When conversation circles around the subject of “having it all,” the core of the discussion tends to revolve around how women can have both a satisfying family life and thriving career.

But the ultimate goal of “having it all” is not something just working moms want. Single women, dads, and all other iterations of today’s overstretched worker are also striving to achieve balance while living up to the demands of their busy lives.

October’s Harvard Business Review features an article entitled “No, You Can’t Have it All,” which highlights how work/life balance is something important to all of us. The article’s author, Eric Sinoway, contends that having everything you want is possible. What is impossible is having it all at the same time.

Sinoway explains:

“You cannot pursue all your goals simultaneously or satisfy all your desires at once. And it’s an emotional drain to think you can. Instead, you must focus on long-term fulfillment rather than short-term success and, at various points in your life, think carefully about your priorities.”

Pick Your Priorities

Life can be broken down into seven different dimensions:

  • Family (parents, children, siblings, etc…)
  • Social and community (friendships and community engagement)
  • Spiritual (religion, philosophy, or emotional outlook)
  • Physical (health and well-being)
  • Material (physical environment and possessions)
  • Avocational (hobbies and other non-professional activities)
  • Career (both short- and long-term perspectives)

Sinoway writes, “For each dimension ask yourself three questions:

  1. Who do I want to be in this part of my life?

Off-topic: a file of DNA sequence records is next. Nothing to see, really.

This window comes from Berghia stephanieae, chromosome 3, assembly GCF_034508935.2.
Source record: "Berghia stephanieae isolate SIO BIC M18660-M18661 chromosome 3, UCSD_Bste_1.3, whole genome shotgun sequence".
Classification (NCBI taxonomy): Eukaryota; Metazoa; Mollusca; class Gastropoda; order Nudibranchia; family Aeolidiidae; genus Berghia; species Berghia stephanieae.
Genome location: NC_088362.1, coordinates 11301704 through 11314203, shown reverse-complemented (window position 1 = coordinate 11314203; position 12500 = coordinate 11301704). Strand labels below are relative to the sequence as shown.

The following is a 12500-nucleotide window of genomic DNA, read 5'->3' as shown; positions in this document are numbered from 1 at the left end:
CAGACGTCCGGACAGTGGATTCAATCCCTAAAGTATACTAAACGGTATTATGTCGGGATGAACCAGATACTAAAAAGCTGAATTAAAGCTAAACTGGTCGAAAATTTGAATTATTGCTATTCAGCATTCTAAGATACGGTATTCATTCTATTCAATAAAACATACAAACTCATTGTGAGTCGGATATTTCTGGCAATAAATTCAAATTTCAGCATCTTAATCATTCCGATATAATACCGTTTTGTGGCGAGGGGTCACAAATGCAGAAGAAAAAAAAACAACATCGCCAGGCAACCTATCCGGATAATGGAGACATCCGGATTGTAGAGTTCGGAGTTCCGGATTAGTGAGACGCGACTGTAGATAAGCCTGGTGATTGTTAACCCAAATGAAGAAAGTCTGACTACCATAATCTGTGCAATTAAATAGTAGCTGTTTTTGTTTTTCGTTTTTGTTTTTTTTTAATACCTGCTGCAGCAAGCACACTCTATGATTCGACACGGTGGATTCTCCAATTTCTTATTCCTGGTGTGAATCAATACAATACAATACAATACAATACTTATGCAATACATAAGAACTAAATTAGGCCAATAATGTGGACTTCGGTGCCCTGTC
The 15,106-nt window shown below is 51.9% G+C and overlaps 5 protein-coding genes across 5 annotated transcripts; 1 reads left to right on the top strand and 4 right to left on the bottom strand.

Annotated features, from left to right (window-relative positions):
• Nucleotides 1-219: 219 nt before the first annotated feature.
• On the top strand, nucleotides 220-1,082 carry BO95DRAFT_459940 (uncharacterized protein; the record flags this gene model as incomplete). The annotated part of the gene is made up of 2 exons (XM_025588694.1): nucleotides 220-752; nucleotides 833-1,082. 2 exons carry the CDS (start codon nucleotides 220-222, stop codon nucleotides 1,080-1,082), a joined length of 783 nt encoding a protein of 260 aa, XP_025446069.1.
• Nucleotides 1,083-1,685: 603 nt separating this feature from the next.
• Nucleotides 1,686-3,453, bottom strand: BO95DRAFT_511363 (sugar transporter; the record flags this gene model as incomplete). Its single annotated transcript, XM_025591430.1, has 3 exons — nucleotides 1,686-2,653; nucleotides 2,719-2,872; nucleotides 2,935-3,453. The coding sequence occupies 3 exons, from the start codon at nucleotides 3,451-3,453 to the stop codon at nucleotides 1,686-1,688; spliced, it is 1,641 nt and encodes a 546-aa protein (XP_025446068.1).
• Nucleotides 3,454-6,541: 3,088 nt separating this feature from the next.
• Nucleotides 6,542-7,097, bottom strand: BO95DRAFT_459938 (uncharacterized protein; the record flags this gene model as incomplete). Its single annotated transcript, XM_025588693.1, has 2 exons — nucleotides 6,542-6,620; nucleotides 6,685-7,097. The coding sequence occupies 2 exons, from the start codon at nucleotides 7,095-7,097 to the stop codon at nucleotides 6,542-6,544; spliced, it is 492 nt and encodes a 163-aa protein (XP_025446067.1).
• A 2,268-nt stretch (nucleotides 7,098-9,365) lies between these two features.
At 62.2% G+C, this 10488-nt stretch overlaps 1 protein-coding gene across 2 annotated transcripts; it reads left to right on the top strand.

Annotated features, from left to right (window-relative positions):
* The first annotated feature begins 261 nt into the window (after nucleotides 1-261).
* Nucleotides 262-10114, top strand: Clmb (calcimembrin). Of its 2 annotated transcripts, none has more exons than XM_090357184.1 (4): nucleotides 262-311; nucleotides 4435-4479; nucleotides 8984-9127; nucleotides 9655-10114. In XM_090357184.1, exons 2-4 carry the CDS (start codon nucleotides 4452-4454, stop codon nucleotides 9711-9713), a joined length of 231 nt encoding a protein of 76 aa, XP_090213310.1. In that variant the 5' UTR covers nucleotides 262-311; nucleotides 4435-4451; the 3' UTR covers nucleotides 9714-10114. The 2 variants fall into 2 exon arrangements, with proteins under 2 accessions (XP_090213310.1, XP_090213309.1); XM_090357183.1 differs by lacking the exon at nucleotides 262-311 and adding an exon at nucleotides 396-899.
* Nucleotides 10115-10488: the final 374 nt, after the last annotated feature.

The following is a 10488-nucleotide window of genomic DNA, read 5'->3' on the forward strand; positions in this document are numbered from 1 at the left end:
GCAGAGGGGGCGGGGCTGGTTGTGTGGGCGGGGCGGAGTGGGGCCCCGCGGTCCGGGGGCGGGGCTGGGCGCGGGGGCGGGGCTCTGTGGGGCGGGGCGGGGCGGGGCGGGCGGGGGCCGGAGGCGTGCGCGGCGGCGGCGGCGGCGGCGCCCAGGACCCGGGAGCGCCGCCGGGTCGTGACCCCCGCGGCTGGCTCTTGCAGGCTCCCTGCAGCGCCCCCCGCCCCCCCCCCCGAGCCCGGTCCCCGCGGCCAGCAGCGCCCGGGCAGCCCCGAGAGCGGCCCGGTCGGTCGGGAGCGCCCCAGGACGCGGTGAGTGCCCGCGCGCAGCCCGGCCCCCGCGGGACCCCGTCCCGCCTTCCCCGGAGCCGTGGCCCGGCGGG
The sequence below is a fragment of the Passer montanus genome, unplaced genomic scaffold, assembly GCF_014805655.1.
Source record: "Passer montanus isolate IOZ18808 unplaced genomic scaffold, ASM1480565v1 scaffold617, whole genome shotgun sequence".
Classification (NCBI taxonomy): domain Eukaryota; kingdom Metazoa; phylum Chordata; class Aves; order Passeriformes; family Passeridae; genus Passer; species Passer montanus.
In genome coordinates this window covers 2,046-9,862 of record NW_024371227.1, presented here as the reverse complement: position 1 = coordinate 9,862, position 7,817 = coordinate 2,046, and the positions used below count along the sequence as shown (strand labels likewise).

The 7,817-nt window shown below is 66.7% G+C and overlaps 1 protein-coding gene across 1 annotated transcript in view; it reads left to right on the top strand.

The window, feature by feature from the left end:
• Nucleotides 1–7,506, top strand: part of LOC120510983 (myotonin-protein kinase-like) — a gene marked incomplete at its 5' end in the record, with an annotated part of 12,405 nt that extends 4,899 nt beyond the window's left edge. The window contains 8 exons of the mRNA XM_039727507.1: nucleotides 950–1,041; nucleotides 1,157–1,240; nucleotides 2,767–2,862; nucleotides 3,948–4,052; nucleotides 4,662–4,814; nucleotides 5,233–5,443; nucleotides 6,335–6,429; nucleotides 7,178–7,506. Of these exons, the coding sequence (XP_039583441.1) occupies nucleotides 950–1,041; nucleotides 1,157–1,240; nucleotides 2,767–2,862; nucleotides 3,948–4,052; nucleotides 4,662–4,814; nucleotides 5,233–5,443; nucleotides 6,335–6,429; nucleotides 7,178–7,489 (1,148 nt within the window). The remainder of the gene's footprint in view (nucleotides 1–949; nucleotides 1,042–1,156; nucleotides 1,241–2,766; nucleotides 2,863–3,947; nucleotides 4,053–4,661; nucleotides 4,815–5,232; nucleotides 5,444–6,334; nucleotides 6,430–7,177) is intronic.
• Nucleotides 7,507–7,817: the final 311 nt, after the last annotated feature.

2. How much do I want to experience this dimension?
  3. Given that I have a finite amount of time, energy, and resources, how important is this dimension relative to the others?”

It is crucial to figure out what is most important to you, and to devote your energies accordingly. What is misguided is to think you can excel in all the dimensions at once, which may result in you unintentionally sacrificing an area of your life that is valuable to you.

Life is Chess, Not Checkers

Most of the senior women I have interviewed for this blog understand and accept that you can’t thrive in all areas of your life simultaneously. Many have had to watch as colleagues won promotions over them because they had young children and, thus, weren’t able to travel or put in the required face time.

When I interviewed Anne Finucane, Bank of America’s Global Strategy and Marketing Chief, she put it perfectly when she said:

“I wanted a good marriage. I wanted to have children. I wanted to be a good mother. And sometimes that meant I couldn’t get on the plane and go to the meeting that would advance my career. However, I would always be thinking, I am in this for more than a year, and I am going to move forward anyway.”

As Sinoway writes, “Consciously staggering your goals may enable you to be equally successful in many dimensions over time.”

Work/Life Balance – Not Just a Women’s Issue

A recent New York Times article, explores how the quest for having it all and work-life balance are not just women’s issues. The article asks:

Who, if anyone, has the work-life balance higher ground: The mother with three children, the son taking care of elderly parents, or the 20-something who is learning Mandarin once a week? And should the reasons even matter and be brought to the table in the first place?

All of us are juggling multiple priorities and demanding lives. As Anne-Marie Slaughter wrote in her Atlantic cover story, “A more balanced life is not a women’s issue; balance would be better for us all.”

We are living in a time when more men are prioritizing their family life as more women prioritize their career advancement. This sociological shift makes the question of achieving balance even more relevant as more of us try to juggle competing responsibilities.

As Bryce Covert writes in Forbes:

Real societal change can never happen if women and men are still expected to operate in two different worlds and have two separate slates of choices in front of them. All choices – work, family, time off – must be equally available to and expected of both genders.

Thinking long term, and strategically staggering your goals, may help in feeling torn apart by competing demands. You can have everything you want, just not all at once.

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